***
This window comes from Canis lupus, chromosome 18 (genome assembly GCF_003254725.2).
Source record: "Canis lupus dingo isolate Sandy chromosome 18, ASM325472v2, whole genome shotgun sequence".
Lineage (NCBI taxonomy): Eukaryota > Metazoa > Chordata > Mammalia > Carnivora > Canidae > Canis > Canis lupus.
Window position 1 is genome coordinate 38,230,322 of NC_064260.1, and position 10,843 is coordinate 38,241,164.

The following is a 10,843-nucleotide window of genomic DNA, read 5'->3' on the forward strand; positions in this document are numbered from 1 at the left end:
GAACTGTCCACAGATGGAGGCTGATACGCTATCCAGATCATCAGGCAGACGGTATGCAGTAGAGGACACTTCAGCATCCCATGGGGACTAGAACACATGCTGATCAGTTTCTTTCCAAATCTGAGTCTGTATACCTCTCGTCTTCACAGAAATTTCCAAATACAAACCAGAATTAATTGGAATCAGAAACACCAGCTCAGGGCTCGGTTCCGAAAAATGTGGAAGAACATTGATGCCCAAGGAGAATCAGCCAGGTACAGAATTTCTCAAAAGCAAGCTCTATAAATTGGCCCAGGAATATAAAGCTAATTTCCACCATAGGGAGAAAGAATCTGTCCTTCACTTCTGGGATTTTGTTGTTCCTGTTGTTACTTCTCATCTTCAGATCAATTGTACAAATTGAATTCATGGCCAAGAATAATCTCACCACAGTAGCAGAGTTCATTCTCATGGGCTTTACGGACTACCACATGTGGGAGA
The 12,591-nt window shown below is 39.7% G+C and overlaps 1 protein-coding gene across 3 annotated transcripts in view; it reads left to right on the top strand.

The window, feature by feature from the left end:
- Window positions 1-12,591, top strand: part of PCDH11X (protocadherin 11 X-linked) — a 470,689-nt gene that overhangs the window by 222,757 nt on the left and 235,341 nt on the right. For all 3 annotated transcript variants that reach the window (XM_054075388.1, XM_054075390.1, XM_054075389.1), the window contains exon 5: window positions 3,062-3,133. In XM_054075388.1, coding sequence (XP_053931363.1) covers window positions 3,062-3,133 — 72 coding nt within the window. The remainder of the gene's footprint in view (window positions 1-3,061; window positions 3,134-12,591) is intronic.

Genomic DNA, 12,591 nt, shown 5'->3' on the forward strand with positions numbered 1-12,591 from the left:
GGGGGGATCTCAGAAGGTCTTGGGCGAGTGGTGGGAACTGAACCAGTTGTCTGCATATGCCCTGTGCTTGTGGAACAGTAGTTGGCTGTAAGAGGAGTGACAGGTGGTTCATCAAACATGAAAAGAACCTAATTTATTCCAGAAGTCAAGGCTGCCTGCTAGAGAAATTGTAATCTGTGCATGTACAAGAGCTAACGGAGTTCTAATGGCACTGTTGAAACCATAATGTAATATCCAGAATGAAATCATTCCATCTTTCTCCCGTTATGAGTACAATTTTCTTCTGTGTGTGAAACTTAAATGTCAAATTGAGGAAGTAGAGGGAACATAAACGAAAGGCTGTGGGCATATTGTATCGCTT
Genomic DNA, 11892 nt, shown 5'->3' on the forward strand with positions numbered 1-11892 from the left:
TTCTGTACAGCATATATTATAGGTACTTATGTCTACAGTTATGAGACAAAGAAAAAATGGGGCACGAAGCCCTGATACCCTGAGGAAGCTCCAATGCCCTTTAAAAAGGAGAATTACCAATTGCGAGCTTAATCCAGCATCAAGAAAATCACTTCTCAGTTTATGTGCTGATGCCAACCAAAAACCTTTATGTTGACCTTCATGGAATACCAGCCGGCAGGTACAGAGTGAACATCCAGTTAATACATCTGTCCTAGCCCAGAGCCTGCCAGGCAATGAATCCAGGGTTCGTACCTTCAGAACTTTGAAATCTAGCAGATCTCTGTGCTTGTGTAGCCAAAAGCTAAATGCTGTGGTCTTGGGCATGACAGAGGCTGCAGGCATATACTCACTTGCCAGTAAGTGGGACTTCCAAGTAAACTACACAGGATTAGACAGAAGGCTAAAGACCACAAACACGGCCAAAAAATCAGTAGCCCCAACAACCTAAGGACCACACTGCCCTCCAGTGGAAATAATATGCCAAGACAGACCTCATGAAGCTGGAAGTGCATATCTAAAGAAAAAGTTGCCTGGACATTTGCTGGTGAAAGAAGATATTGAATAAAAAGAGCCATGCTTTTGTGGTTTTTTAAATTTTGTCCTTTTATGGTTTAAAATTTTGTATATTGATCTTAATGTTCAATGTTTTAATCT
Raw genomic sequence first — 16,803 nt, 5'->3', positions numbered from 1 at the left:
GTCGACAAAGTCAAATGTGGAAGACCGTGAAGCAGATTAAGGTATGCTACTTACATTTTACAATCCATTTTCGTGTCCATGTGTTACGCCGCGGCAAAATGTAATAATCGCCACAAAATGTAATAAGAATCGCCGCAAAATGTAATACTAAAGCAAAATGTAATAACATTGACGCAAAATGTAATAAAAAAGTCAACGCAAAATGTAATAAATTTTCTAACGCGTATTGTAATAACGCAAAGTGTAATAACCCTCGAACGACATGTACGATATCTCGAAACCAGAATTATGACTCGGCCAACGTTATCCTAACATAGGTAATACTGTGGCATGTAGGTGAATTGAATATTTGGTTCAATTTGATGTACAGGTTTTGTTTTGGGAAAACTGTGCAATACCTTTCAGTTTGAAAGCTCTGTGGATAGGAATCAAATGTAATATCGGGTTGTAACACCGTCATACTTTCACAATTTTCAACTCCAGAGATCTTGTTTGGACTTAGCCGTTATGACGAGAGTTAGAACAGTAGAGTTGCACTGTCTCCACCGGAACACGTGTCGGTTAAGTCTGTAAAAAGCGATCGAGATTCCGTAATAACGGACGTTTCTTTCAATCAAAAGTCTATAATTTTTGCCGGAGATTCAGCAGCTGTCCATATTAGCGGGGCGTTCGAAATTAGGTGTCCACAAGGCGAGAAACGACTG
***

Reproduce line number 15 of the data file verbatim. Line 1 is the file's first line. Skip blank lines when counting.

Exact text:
GTCGACAAAGTCAAATGTGGAAGACCGTGAAGCAGATTAAGGTATGCTACTTACATTTTACAATCCATTTTCGTGTCCATGTGTTACGCCGCGGCAAAATGTAATAATCGCCACAAAATGTAATAAGAATCGCCGCAAAATGTAATACTAAAGCAAAATGTAATAACATTGACGCAAAATGTAATAAAAAAGTCAACGCAAAATGTAATAAATTTTCTAACGCGTATTGTAATAACGCAAAGTGTAATAACCCTCGAACGACATGTACGATATCTCGAAACCAGAATTATGACTCGGCCAACGTTATCCTAACATAGGTAATACTGTGGCATGTAGGTGAATTGAATATTTGGTTCAATTTGATGTACAGGTTTTGTTTTGGGAAAACTGTGCAATACCTTTCAGTTTGAAAGCTCTGTGGATAGGAATCAAATGTAATATCGGGTTGTAACACCGTCATACTTTCACAATTTTCAACTCCAGAGATCTTGTTTGGACTTAGCCGTTATGACGAGAGTTAGAACAGTAGAGTTGCACTGTCTCCACCGGAACACGTGTCGGTTAAGTCTGTAAAAAGCGATCGAGATTCCGTAATAACGGACGTTTCTTTCAATCAAAAGTCTATAATTTTTGCCGGAGATTCAGCAGCTGTCCATATTAGCGGGGCGTTCGAAATTAGGTGTCCACAAGGCGAGAAACGACTG